Awhile back I wrote a post called "Zen Police" that alluded to the Eido Shimano scandal. Well, now there's a detailed article about it in the New York Times, by Mark Oppenheimer, "Sex Scandal Has U.S. Buddhists Looking Within."
The details of the Eido Shimano scandal, as far as I know them, are accurately presented in the article. Oppenheimer also correctly points out that many Buddhist institutions in the West are in an awkward phase -- they aren't really Asian any more, but neither do they fit standard western models of religious institutions.
The issue discussed in "Zen Police" and in the Oppenheimer article is, basically, what does a lay sangha do when the head teacher is misbehaving -- sexually, financially, or any other way?
If there's one clear lesson from the Eido Shimano scandal, to me, it's that a dharma center's management should have some independence from the head priests and teachers. A board of directors elected by members ought to be able to decide "what sins are too great to countenance, and what kind of discipline is needed," in Oppenheimer's words. I don't know if temples/centers in Asia ever operate that way, but in the West there are models for this in many Jewish synagogues and Protestant Christian churches.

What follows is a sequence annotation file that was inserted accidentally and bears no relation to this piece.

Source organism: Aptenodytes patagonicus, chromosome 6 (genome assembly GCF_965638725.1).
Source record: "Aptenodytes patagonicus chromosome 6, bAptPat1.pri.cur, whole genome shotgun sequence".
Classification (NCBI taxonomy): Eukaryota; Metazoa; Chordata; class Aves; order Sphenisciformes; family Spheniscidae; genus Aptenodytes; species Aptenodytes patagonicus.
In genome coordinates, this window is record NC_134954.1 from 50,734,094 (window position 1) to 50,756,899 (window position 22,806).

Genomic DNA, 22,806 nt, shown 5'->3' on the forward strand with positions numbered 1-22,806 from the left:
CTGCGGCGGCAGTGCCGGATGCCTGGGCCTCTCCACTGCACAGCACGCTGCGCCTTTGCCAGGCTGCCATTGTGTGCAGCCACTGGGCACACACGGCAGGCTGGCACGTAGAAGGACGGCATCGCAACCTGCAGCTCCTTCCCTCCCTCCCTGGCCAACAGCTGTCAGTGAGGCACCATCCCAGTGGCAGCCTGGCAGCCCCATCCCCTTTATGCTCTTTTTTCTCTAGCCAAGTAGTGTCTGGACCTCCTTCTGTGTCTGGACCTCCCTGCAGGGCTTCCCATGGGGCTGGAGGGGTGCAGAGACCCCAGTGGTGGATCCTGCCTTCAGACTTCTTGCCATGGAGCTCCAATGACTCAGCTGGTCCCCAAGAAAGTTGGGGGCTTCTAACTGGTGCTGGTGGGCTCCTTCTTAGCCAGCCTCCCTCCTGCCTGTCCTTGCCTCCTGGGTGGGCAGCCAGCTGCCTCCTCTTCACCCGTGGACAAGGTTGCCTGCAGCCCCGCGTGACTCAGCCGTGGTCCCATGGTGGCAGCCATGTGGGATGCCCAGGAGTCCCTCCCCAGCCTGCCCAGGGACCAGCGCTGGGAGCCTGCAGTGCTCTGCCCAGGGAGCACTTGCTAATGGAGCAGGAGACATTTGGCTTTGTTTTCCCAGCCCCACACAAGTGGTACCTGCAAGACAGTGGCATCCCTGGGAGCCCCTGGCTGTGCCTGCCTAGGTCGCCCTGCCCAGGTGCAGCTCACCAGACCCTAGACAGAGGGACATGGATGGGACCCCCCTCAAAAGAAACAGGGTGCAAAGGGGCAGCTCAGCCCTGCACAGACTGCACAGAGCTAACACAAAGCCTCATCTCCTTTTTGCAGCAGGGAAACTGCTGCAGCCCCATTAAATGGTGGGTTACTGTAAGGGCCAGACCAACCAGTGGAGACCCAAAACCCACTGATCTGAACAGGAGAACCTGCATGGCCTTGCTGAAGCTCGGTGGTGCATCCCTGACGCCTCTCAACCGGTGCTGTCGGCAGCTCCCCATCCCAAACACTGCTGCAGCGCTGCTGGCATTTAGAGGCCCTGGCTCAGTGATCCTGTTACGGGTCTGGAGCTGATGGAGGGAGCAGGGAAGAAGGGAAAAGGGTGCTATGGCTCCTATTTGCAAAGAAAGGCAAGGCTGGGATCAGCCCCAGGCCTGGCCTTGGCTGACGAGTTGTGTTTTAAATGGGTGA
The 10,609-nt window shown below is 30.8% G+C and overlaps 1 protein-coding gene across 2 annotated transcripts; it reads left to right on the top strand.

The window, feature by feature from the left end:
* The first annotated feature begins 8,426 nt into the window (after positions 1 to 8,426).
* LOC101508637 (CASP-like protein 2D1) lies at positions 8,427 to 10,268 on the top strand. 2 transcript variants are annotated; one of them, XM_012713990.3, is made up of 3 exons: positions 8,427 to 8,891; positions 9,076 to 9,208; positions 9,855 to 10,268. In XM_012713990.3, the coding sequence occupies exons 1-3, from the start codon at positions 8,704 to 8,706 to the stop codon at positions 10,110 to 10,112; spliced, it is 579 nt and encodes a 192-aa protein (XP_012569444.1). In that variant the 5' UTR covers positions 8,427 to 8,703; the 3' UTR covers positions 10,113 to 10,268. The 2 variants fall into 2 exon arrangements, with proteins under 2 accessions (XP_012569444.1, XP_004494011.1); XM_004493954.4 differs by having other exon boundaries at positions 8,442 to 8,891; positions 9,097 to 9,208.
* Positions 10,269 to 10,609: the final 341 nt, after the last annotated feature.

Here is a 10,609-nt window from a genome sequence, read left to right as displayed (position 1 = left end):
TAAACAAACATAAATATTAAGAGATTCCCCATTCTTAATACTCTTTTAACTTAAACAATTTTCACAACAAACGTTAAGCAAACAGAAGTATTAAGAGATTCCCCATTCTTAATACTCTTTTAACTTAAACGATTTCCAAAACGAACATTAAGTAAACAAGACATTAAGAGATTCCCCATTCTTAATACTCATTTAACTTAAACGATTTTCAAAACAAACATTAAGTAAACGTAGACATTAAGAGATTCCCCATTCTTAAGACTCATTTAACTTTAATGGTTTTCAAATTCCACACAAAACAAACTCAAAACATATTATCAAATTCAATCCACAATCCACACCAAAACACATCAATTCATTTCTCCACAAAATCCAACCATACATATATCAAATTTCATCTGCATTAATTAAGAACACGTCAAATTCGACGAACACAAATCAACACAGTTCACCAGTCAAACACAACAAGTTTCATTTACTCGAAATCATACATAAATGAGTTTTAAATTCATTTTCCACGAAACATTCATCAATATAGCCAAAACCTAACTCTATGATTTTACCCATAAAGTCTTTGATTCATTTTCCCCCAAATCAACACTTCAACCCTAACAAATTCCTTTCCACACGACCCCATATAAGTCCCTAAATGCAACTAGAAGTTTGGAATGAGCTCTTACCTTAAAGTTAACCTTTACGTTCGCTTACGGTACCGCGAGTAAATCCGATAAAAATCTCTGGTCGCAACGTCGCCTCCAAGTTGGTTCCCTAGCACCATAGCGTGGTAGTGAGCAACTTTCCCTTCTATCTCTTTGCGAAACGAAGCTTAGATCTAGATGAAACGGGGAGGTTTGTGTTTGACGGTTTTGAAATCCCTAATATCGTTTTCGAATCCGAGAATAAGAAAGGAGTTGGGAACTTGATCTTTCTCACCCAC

One quibble I have with Oppenheimer's article is that he suggests the student/teacher relationship in Buddhism doesn't operate with the same boundaries common to, say, psychotherapists or doctors. In Zen, there really are some boundaries that have long been part of the tradition. The face-to-face work between student and teacher is not supposed to delve into every private detail of the student's life, for example, but to remain focused on spiritual issues.
I understand that one of the many issues underlying the Richard Baker Roshi scandal at the San Francisco Zen Center was that Baker Roshi didn't keep those boundaries and knew everybody's secrets. That in turn created many subtle ties that made reining in the wayward teacher all the more difficult.
As others quoted in the article pointed out, part of the awkwardness in Zen came about because Asian teachers were not accustomed to teaching women. Perhaps. I've been told also that in paternalistic Japan, sexual relationships between male teachers and female students are politely ignored. But I've never lived in Japan, and I cannot say from my own experience that is true.
However, I do think Zen in the U.S. has matured to the point that teachers are no longer looked up to as magical, perfect beings. Many are remarkable, but they are still human.